June 2014 Archives

The National Association of Elementary School Principals and the National Association of Secondary School Principals said they support many of the provisions included in the draft of the reauthorization of the Higher Education Act. The changes, they said, made positive strides towards supporting principals and improving the nation's education system.


Under the "hybrid" contract, Anderson and the state must agree to an extension each year. Anderson has come under fire recently for her "One Newark" school reform plan.


The winners of the "Innovation School Fellowship" proposed a Montessori-style K-12 school, a blended learning K-6 school, and another design that heavily focuses on entrepreneurship and student engagement.


Steadily declining enrollment in the nation's third largest school system has prompted officials there to reduce both teaching and nonteaching staff members.


A new report from the Thomas B. Fordham Institute examines principal hiring practices in five urban districts and finds that more strategic recruitment and heftier compensation are needed to improve the ranks of K-12 leadership.


Gov. Jay Nixon delivers on a promise to veto a bill that would have created a voucher program for students who attend unaccredited districts.


Fourteen urban school districts will receive funds under the Principal Supervisor Initiative. Money will also go toward developing model standards for principal supervisors and supporting organizations that help districts empower this group.


Researchers at the Center on Reinventing Public Education argue that while there are real policy barriers that hamper school improvement, principals imagine more roadblocks than there are.


The National Board of Professional Teaching Standards is looking for ways to recognize the school leaders who completed its rigorous pilot- and field-tests of advanced certification for principals.


The money helps the district to narrow a budget gap and avoid immediate layoffs, but the school system still needs more money.


Researchers from the University of Illinois found that parents felt excluded from the process, are distrustful of the school system, and want a voice in closure decisions.


Among its first acts in charge of the new Normandy Schools Collaborative, the state board of education cut the amount Normandy will pay for transfer students, and restricted the number of students who will be able to transfer in the future


Bringing health and social services directly to schools that serve struggling students is the focus of the new effort from Mayor Bill de Blasio's administration.


Chairman of the School Reform Commission William Green says he says a "prayer" every morning because he does not see how the funding crisis—now an annual rite of spring—could be fixed without the intervention of a higher power.


The Innovative Districts Act allows public schools that receive such designations to dispense with most state laws and regulations governing K-12 schools.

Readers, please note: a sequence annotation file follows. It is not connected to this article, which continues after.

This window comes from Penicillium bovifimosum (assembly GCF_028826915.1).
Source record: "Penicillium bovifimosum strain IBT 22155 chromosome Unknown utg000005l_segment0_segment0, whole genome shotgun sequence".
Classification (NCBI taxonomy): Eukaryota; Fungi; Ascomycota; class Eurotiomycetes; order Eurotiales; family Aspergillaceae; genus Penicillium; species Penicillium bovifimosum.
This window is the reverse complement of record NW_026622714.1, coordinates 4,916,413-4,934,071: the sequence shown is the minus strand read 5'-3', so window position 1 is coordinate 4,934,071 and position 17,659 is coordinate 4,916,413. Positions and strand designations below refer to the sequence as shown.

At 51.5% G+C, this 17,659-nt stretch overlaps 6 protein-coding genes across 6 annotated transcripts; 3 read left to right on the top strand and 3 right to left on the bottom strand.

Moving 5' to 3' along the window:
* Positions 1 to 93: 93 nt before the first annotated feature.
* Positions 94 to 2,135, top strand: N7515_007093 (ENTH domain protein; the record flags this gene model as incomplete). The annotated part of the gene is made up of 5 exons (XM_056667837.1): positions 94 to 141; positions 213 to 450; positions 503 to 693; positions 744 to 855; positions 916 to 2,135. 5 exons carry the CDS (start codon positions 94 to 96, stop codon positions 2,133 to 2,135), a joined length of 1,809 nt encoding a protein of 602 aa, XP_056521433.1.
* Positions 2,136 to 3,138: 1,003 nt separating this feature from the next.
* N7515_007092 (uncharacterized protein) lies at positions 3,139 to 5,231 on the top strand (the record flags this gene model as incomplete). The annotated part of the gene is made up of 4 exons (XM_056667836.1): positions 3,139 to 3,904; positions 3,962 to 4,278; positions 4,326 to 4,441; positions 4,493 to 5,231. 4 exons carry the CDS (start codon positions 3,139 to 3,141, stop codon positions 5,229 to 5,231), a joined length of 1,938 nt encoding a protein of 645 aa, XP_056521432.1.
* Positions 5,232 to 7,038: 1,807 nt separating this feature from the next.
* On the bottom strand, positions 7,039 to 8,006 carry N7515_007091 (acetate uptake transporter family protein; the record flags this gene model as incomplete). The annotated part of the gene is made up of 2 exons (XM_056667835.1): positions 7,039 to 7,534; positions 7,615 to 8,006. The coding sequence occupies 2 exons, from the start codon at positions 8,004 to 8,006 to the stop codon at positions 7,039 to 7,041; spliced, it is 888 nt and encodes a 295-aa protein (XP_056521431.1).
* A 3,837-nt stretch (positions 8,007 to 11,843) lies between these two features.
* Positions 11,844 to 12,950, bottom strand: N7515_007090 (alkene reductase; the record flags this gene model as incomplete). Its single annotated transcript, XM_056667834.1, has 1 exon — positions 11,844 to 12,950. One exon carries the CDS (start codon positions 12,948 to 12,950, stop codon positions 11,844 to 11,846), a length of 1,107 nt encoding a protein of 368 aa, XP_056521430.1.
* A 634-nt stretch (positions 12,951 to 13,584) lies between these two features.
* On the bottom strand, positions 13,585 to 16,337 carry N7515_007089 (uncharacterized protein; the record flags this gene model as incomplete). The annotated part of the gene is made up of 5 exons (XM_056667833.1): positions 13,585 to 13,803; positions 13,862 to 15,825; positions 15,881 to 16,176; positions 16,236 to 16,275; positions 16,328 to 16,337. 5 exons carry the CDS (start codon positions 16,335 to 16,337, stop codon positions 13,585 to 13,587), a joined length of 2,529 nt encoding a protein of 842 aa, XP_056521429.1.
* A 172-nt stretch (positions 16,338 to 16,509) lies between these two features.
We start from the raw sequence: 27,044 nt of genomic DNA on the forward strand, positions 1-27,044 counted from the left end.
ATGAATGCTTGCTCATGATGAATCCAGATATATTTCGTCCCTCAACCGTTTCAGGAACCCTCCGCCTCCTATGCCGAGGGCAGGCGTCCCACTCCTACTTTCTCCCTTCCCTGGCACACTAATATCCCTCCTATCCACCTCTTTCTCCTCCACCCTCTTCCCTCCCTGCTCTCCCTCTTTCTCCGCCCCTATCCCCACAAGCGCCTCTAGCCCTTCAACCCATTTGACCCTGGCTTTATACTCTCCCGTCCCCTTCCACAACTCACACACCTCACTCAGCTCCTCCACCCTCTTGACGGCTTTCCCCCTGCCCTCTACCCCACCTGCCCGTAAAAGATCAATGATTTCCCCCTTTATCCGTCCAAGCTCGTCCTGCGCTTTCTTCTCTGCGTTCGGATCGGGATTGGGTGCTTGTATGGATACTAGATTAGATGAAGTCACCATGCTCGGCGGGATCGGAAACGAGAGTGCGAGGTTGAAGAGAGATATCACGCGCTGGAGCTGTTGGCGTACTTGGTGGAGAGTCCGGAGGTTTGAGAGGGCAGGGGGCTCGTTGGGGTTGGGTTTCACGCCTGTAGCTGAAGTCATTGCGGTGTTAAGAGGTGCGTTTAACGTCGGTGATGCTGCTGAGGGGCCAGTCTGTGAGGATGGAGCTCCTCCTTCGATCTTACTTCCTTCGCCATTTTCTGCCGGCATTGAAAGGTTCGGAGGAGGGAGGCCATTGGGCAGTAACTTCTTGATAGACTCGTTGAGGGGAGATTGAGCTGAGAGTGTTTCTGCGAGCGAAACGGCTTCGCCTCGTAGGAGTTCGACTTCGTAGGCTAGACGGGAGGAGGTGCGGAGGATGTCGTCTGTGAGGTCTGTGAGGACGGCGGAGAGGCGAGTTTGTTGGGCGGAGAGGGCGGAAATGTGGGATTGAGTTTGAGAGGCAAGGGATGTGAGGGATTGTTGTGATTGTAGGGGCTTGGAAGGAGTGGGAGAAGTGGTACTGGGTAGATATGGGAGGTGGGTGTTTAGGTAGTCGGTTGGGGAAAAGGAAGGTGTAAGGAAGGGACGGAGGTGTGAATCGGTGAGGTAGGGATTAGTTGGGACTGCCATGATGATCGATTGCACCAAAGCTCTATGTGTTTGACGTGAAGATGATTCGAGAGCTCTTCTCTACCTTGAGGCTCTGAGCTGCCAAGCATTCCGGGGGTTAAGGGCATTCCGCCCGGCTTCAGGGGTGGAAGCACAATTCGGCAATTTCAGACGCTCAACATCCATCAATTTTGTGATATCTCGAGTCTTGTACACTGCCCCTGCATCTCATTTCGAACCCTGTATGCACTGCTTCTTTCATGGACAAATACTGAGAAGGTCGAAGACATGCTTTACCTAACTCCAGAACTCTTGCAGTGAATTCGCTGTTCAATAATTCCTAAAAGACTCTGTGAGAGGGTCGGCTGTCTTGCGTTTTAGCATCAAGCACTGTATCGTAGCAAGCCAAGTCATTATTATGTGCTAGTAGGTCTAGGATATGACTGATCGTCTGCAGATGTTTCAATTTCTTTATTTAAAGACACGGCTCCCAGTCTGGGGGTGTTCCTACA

A local newspaper first brought to light allegations about cheating in one elementary school in the nationally recognized district.


UCLA review shows that minorities are still more likely than whites to be suspended for acts of disruption and willful defiance—a vague category that can include anything from talking back to teacher to not doing one's homework—.


The law, which was to go into effect in the 2014-2015 school year, was ruled unconstitutional by a circuit court judge.


A study by the National School Boards Association's Center for Public Education outlines the pros and cons of mayoral involvement in school boards.


The model standards for educational leaders, while voluntary, are used nationally to define roles and responsibilities, to guide preparation programs, and to help develop evaluations. They are being "refreshed" after a period of changes in the central office that have resulted from state and federal education policies.


The George W. Bush Institute, New Leaders, and others outline the district conditions that are needed to create opportunities for well-trained principals to succeed.


A year after merging the Memphis district and the neighboring Shelby County schools, education leaders are struggling with several aspects of improving the consolidated system for the benefit of all students and families.


Paul Hill proposes ways for reformers to find and cultivate local talent while transforming failing schools system.


In a report this week by two state organizations, school districts said that despite an increase in state education aid this year, they will still have to raise local taxes.


The Ohio Department of Education will now review 2012-2013 student attendance data for the Cleveland, Cincinnati, Toledo and Columbus school systems.


A new report argues for Boston education leaders to extend charter-like autonomy over hiring, budgeting, and curriculum to all of the city's 128 schools.


The State Board of Education is to consider resolutions that would allow Newark's school board to vote on issues on financial management and the Paterson School board to vote on operations.


Three principals are commended for school leadership and student achievement gains with 2014 Ryan Awards.


Martin J. Blank, the president of IEL, reflects on the state of education leadership and the need for more cross-boundary collaboration to improve outcomes for children and youth.


Cami Anderson said she is "passionate" about the city and "hopeful" about the progress she has seen.


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